Thematic review series: The Pathogenesis of Atherosclerosis. An interpretive history of the cholesterol controversy, part V: The discovery of the statins and the end of the controversy

      The first four reviews in this series (Steinberg, D. 2004. J. Lipid Res. 45: 1583–1593; Steinberg, D. 2005. J. Lipid Res. 46: 179–190; Steinberg, D. 2005. J. Lipid Res. 46: 2037–2051; Steinberg, D. 2006. J. Lipid Res. 47: 1–14) traced the gradual accumulation of evidence, evidence of several different kinds, supporting the lipid hypothesis. They tracked the history from Anitschkow’s 1913 classic work on the cholesterol-fed rabbit model to the breakthrough 1984 Coronary Primary Prevention Trial, the first large, randomized, double-blind primary intervention trial showing that decreasing blood cholesterol (using cholestyramine) significantly reduces coronary heart disease events. At that point, for the first time, decreasing blood cholesterol levels became an official national public health goal. Still, only a small fraction of patients at high risk were getting appropriate cholesterol-lowering treatment, and a number of important clinical questions remained unanswered. This final review in the series traces the early studies that led to the discovery of the statins and briefly reviews the now familiar large-scale clinical trials demonstrating their safety and their remarkable effectiveness in reducing coronary heart disease morbidity and mortality.
      The first four reviews in this series (
      • Steinberg D.
      An interpretive history of the cholesterol controversy. Part I.
      ,
      • Steinberg D.
      An interpretive history of the cholesterol controversy. Part II. The early evidence linking blood cholesterol to coronary disease in humans.
      ,
      • Steinberg D.
      An interpretive history of the cholesterol controversy. Part III. Mechanistically defining the role of hyperlipidemia.
      ,
      • Steinberg D.
      An interpretive history of the cholesterol controversy. Part IV. The 1984 Coronary Primary Prevention Trial ends it—almost.
      ) chronicled the several lines of evidence that supported the lipid hypothesis, including the dietary intervention trials in the 1960s. By 1970, many leaders in atherosclerosis research were firmly convinced that cholesterol lowering would work. However, dietary intervention had only limited effectiveness and compliance was not easy to effect. Consequently, interest in pharmocolgical approaches began as early as the 1950s and ultimately led to the discovery of the statins and the end of the controversy.

      DECREASING PLASMA CHOLESTEROL LEVELS BY INHIBITING ENDOGENOUS CHOLESTEROL BIOSYNTHESIS

      Years before the causal relationship between blood cholesterol level and coronary heart disease risk was widely accepted, there was already considerable interest in the possibility of using drugs to decrease cholesterol levels, especially in patients with markedly increased levels and strikingly high risk. A comprehensive 1962 review of activity in this field listed quite a few agents, some already in clinical use, but most still on the drawing boards (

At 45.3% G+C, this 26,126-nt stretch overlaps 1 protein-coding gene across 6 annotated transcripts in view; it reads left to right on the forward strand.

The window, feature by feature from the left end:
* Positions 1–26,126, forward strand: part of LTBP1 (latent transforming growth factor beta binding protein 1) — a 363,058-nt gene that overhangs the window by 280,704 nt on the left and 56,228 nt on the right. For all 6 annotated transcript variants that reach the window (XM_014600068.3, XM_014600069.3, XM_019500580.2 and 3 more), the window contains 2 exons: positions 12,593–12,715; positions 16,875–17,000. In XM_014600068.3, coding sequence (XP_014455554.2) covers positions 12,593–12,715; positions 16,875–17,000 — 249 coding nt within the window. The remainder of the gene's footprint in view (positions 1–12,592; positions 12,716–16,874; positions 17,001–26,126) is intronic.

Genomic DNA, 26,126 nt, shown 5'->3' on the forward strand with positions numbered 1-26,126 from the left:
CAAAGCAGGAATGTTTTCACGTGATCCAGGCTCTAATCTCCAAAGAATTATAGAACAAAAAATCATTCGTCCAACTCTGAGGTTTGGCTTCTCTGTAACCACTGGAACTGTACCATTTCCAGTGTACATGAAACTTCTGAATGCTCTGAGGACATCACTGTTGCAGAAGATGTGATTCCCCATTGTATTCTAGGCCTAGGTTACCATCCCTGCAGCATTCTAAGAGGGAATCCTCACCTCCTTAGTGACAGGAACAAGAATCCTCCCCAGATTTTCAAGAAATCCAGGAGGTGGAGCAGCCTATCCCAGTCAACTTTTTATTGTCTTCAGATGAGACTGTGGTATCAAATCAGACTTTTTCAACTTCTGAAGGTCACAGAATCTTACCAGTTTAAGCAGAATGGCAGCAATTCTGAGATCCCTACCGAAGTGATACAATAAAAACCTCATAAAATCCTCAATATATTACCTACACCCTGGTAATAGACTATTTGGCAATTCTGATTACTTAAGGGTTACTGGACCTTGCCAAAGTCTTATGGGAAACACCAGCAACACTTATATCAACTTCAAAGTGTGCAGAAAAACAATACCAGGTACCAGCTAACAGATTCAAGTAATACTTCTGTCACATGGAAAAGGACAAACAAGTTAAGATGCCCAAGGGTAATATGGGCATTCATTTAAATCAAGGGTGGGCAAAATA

• Steinberg D.
      Chemotherapeutic approaches to the problem of hyperlipidemia.
      ). Practitioners had precious few choices available, and the efficacy of what was available was limited. Because treatment once started would presumably be for a lifetime, the notion of using drugs at all seemed somewhat quixotic, but the notion of using drugs that would inhibit cholesterol biosynthesis seemed even more quixotic. Skeptics pointed out, quite rightly, that the cholesterol molecule is crucially important as an essential component of all cell membranes and also as an obligatory precursor for the synthesis of steroid hormones and bile acids. Would not these vital functions be compromised, leading to unacceptable toxic side effects? Well, possibly so, especially if inhibition were to be complete or nearly so. But might it not be possible to titrate dosage to inhibit lipoprotein production without compromising those functions for which cholesterol was essential?
      That was the gist of the proposal put forward in the early 1950s by Jean Cottet and his collaborators in France (
      • Cottet J.
      • Redel J.
      • Krumm-Heller C.
      • Tricaud M.E.
      [Hypocholesterolemic property of sodium phenylethylacetate (22 TH) in the rat.].
      ,
      • Cottet J.
      • Mathivat A.
      • Redel J.
      [Therapeutic study of a synthetic hypocholesterolemic agent: phenyl-ethyl-acetic acid.].
      ) and by Steinberg, Fredrickson, and Avigan in the United States (
      • Fredrickson D.S.
      • Steinberg D.
      Inhibitors of cholesterol biosynthesis and the problem of hypercholesterolemia.
      ,
      • Steinberg D.
      • Fredrickson D.S.
      • Avigan J.
      Effects of 4-cholestenone in animals and in man.
      ). However, neither group came up with an effective compound. The drug introduced by Cottet and coworkers (α-phenylbutyric acid) did slow the rate of incorporation of radioactive acetate into cholesterol, but it did not actually decrease de novo production of cholesterol molecules. That is because the compound inhibited the activation of free acetate to acetyl CoA (